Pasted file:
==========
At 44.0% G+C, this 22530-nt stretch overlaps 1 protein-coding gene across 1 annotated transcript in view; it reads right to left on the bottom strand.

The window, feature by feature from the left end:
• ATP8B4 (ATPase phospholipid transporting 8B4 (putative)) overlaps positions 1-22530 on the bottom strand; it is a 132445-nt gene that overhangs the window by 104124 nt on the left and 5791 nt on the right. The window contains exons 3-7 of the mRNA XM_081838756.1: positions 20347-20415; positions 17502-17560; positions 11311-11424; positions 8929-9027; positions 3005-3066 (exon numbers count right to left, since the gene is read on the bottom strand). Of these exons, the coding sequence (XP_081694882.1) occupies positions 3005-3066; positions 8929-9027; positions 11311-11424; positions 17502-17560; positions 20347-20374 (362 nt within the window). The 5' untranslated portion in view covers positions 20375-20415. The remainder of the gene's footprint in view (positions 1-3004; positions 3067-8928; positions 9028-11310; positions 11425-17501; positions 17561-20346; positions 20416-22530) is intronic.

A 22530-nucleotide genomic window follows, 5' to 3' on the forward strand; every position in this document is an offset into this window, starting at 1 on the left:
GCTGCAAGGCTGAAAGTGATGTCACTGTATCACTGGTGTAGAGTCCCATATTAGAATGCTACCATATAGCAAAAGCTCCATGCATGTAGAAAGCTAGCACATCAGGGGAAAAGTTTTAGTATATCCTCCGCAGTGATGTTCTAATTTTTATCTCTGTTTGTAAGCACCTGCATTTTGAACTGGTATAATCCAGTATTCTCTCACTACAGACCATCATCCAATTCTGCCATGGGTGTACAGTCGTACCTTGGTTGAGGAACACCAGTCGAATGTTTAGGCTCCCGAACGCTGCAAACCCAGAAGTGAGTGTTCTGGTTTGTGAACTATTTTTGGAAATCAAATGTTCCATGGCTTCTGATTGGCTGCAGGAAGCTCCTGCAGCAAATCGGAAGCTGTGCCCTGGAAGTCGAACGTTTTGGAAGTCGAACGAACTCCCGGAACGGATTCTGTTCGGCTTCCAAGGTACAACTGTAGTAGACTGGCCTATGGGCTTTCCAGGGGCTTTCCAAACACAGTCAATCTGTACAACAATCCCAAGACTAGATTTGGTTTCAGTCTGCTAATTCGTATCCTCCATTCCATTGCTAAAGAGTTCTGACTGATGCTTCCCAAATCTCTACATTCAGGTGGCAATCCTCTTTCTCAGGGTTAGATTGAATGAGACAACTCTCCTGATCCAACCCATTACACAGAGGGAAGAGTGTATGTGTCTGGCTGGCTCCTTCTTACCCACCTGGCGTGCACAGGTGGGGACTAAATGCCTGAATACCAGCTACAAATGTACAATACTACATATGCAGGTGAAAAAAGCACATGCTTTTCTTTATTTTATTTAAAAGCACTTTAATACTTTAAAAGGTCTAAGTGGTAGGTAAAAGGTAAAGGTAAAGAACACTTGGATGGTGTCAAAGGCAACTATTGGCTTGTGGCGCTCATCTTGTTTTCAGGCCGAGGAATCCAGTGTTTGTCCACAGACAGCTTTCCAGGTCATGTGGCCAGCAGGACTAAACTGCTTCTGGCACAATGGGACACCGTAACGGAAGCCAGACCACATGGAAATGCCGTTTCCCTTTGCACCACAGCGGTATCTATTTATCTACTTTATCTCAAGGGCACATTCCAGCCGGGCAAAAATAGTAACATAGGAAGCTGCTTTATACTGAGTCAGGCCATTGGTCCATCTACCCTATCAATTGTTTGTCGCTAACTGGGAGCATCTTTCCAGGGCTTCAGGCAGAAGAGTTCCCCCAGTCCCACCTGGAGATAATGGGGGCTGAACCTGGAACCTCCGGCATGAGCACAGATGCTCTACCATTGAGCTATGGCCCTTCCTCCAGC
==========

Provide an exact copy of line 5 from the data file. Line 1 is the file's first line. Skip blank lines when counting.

GCTGCAAGGCTGAAAGTGATGTCACTGTATCACTGGTGTAGAGTCCCATATTAGAATGCTACCATATAGCAAAAGCTCCATGCATGTAGAAAGCTAGCACATCAGGGGAAAAGTTTTAGTATATCCTCCGCAGTGATGTTCTAATTTTTATCTCTGTTTGTAAGCACCTGCATTTTGAACTGGTATAATCCAGTATTCTCTCACTACAGACCATCATCCAATTCTGCCATGGGTGTACAGTCGTACCTTGGTTGAGGAACACCAGTCGAATGTTTAGGCTCCCGAACGCTGCAAACCCAGAAGTGAGTGTTCTGGTTTGTGAACTATTTTTGGAAATCAAATGTTCCATGGCTTCTGATTGGCTGCAGGAAGCTCCTGCAGCAAATCGGAAGCTGTGCCCTGGAAGTCGAACGTTTTGGAAGTCGAACGAACTCCCGGAACGGATTCTGTTCGGCTTCCAAGGTACAACTGTAGTAGACTGGCCTATGGGCTTTCCAGGGGCTTTCCAAACACAGTCAATCTGTACAACAATCCCAAGACTAGATTTGGTTTCAGTCTGCTAATTCGTATCCTCCATTCCATTGCTAAAGAGTTCTGACTGATGCTTCCCAAATCTCTACATTCAGGTGGCAATCCTCTTTCTCAGGGTTAGATTGAATGAGACAACTCTCCTGATCCAACCCATTACACAGAGGGAAGAGTGTATGTGTCTGGCTGGCTCCTTCTTACCCACCTGGCGTGCACAGGTGGGGACTAAATGCCTGAATACCAGCTACAAATGTACAATACTACATATGCAGGTGAAAAAAGCACATGCTTTTCTTTATTTTATTTAAAAGCACTTTAATACTTTAAAAGGTCTAAGTGGTAGGTAAAAGGTAAAGGTAAAGAACACTTGGATGGTGTCAAAGGCAACTATTGGCTTGTGGCGCTCATCTTGTTTTCAGGCCGAGGAATCCAGTGTTTGTCCACAGACAGCTTTCCAGGTCATGTGGCCAGCAGGACTAAACTGCTTCTGGCACAATGGGACACCGTAACGGAAGCCAGACCACATGGAAATGCCGTTTCCCTTTGCACCACAGCGGTATCTATTTATCTACTTTATCTCAAGGGCACATTCCAGCCGGGCAAAAATAGTAACATAGGAAGCTGCTTTATACTGAGTCAGGCCATTGGTCCATCTACCCTATCAATTGTTTGTCGCTAACTGGGAGCATCTTTCCAGGGCTTCAGGCAGAAGAGTTCCCCCAGTCCCACCTGGAGATAATGGGGGCTGAACCTGGAACCTCCGGCATGAGCACAGATGCTCTACCATTGAGCTATGGCCCTTCCTCCAGC